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Nacky Patcher & the Curse of the Dry-Land Boatsby Jeffrey Kluger
Synopses & Reviews
What Nacky Patcher and Teedie Flinn discover in the owl light and blackberry water of Yole Lake causes them to suspect they are losing their wits. Polished wood as far as the eye can seeÂ—an entire ship comes unbuttoned! Yet they see something else, too, something far more important: a way out from the curse that has burdened the poor folks of Yole for generations. But first, they will need the villagers to do something they have‛t done in a long time: work as a team.
Jeffrey Kluger, co-author of the blockbuster book-turned-film Apollo 13, delivers one of the finest, quirkiest, and most emotionally satisfying reads of the year. As they rise to the challenge of something greater than themselves, this cast of characters will capture reader‛ hearts and imaginations.
"'Kluger's first novel for young readers is a fully imagined fantasy with a twist of magic. The village of Yole, once a bustling seaport, is now an arid village, following the 'Great Drying' when locals drained the sea, (wrongly) suspecting that fertile land lay beneath it. Now, a greedy landowner rules over a handful of hardscrabble villagers, though Nacky Patcher, an unsuccessful thief, believes that the ballad of the Dry-Land Boats (which he's heard since he was in the cradle) holds the key to the village's redemption. When Nacky and his young sidekick, orphan Teedie Flinn, come upon the wreckage of a ship in the dried-up sea, Nacky believes it is one of these legendary boats. To reverse the curse that has befallen Yole ('This here is a ghost boat turned real.... There's a way to break the charm what's holdin' this town, and we just spotted it'), Nacky insists the villagers help him reconstruct the ship — all 'forty thousand and one' pieces of it. The tension mounts as Nacky and his crew work against impossible odds and deadlines to finish the ship. There are memorable characters aplenty and Nacky's swashbuckling adventure should be of special interest to those interested in shipbuilding and the seafaring life. Readers will want to follow the story with a careful eye so as not to miss any clues of the dry-land boats prophecy. Ages 10-up. (June)' Publishers Weekly (Starred Review) (Copyright Reed Business Information, Inc.)"
"If that title doesn't lure readers in, the first few lines should: 'Nothing Nacky Patcher and Teedie Flinn discovered in the Yole lake caused them to suspect they were losing their wits. That was good, since what they found in the blackberry water early that night just as the owl light was fading and true dark was arriving would surely have caused most folks to believe they'd come unsprung.' Most... Washington Post Book Review (read the entire Washington Post review) of this original, challenging novel's key elements are right there: a mystery (centering on the vast teakwood ship, broken into thousands of pieces, that is afloat in the little, round lake in the middle of the town of Yole); a mythic, vaguely Anglo-Saxon setting; a poetic style, at once incisive and stately; and a host of memorable names. The bonuses, soon evident, are a crackling plot (Yole's motley residents must battle the tightfisted town master to rebuild the ship and shatter an old curse) and a dry, lurking wit. And there's another quality to Nacky Patcher that's as rare as diamonds (although J.K. Rowling exhibits it, too): respect for this in-between age group's intelligence and curiosity. The novel pulses with a passion for the way things work, especially nautical things, that would do David Macaulay and Patrick O'Brian proud. Kluger obviously believes there are 10- and 12-year-olds out there who are wired the same way and isn't afraid to hit them with plugs and trunnels, keelsons and garboards, steamboxes and the intricacies of sails and riggings. Miraculously, there's not a boring sentence in the book. It could have kids all over America building boats in their backyards. Elizabeth Ward can be reached at warde(at symbol)washpost.com." Reviewed by lan Coopermanlan Coopermanlan Coopermanlan CoopermanJonathan YardleyJon MeachamSimon Sebag MontefioreStephen AmidonGary KristEliza McGrawEliza McGrawEliza McGrawEliza McGrawSarah L. CourteauRobert PinskyElizabeth Ward, Washington Post Book World (Copyright 2006 Washington Post Book World Service/Washington Post Writers Group)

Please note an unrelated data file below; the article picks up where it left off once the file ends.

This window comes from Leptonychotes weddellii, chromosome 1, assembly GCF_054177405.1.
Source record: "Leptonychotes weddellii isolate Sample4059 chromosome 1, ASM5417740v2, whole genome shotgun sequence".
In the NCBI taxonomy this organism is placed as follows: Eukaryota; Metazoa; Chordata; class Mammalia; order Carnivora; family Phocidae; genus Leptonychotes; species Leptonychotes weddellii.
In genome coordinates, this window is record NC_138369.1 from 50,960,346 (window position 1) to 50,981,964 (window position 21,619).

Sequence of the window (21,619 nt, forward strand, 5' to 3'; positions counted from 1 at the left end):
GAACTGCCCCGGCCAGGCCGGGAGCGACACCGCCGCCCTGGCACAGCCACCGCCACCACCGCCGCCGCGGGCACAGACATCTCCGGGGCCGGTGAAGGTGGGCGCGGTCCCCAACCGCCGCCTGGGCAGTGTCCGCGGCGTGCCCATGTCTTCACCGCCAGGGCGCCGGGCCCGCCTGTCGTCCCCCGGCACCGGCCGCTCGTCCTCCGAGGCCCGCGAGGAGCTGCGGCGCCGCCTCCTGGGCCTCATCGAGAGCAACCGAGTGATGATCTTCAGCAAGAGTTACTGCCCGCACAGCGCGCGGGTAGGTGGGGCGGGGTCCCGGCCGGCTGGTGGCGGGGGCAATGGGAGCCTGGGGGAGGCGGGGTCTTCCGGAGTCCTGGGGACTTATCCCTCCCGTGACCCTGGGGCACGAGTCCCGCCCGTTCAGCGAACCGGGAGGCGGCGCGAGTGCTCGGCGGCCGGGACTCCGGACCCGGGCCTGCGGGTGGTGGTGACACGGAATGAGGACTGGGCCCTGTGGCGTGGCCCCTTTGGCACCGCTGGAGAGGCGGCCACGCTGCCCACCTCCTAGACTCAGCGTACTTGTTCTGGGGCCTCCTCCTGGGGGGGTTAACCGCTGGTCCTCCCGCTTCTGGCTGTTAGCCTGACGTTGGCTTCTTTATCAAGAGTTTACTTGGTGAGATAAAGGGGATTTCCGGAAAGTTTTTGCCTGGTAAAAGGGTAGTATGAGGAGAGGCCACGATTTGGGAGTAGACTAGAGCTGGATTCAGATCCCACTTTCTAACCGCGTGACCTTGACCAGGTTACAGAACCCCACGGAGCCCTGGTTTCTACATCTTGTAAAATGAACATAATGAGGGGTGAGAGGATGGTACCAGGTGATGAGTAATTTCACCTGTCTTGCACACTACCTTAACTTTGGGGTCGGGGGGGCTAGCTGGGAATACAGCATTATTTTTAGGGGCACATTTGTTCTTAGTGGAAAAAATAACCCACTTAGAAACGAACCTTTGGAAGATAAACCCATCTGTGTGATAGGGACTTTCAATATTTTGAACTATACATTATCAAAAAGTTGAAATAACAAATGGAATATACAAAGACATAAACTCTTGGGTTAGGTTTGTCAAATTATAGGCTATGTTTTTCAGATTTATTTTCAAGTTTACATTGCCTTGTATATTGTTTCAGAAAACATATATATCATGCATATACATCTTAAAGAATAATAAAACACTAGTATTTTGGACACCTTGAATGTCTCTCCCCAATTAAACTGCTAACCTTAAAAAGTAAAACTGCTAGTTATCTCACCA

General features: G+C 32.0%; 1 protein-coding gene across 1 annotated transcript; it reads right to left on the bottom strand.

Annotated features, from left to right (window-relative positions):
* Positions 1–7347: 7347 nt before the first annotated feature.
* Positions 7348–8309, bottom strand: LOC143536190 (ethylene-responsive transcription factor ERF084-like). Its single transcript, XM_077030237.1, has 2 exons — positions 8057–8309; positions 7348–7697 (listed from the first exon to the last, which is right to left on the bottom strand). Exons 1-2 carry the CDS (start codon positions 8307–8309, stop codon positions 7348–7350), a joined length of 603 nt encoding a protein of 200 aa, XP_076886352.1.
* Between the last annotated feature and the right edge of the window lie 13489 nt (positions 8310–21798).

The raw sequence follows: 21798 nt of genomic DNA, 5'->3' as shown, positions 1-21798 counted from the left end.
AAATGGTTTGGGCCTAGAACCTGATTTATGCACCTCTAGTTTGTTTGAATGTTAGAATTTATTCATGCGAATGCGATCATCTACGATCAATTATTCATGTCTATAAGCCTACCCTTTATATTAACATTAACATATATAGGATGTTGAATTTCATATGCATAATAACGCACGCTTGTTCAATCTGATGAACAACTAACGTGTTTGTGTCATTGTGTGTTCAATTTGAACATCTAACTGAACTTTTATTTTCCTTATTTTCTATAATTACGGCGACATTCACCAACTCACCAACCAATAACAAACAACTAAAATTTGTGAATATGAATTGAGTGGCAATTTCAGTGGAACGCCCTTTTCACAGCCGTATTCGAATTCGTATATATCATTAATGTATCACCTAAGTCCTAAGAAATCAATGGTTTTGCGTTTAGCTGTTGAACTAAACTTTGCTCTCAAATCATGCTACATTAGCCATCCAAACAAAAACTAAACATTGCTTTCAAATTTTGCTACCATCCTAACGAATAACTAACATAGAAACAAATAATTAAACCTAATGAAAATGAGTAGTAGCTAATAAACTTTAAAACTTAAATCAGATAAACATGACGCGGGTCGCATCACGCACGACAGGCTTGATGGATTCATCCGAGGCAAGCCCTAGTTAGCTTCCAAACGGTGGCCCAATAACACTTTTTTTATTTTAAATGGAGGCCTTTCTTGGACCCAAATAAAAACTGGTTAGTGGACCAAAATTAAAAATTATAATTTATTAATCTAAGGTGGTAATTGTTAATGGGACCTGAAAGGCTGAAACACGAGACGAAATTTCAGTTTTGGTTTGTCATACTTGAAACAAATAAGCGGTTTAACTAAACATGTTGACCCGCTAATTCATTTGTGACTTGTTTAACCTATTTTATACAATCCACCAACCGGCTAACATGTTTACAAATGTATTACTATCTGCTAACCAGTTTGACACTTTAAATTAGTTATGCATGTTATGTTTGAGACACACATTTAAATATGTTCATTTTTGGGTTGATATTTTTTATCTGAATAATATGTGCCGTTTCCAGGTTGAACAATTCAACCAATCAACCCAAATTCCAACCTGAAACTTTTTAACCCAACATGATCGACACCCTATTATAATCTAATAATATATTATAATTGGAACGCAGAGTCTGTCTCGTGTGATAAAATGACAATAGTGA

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In the blackberry waters of Yole Lake, Nacky Patcher and Teedie Flinn find a way out from the curse that has burdened the poor folks of Yole for generations. But first, they will need the villagers to do something they haven't done in a long time: work as a team.
About the Author
Jeffrey Kluger lives in New York City.
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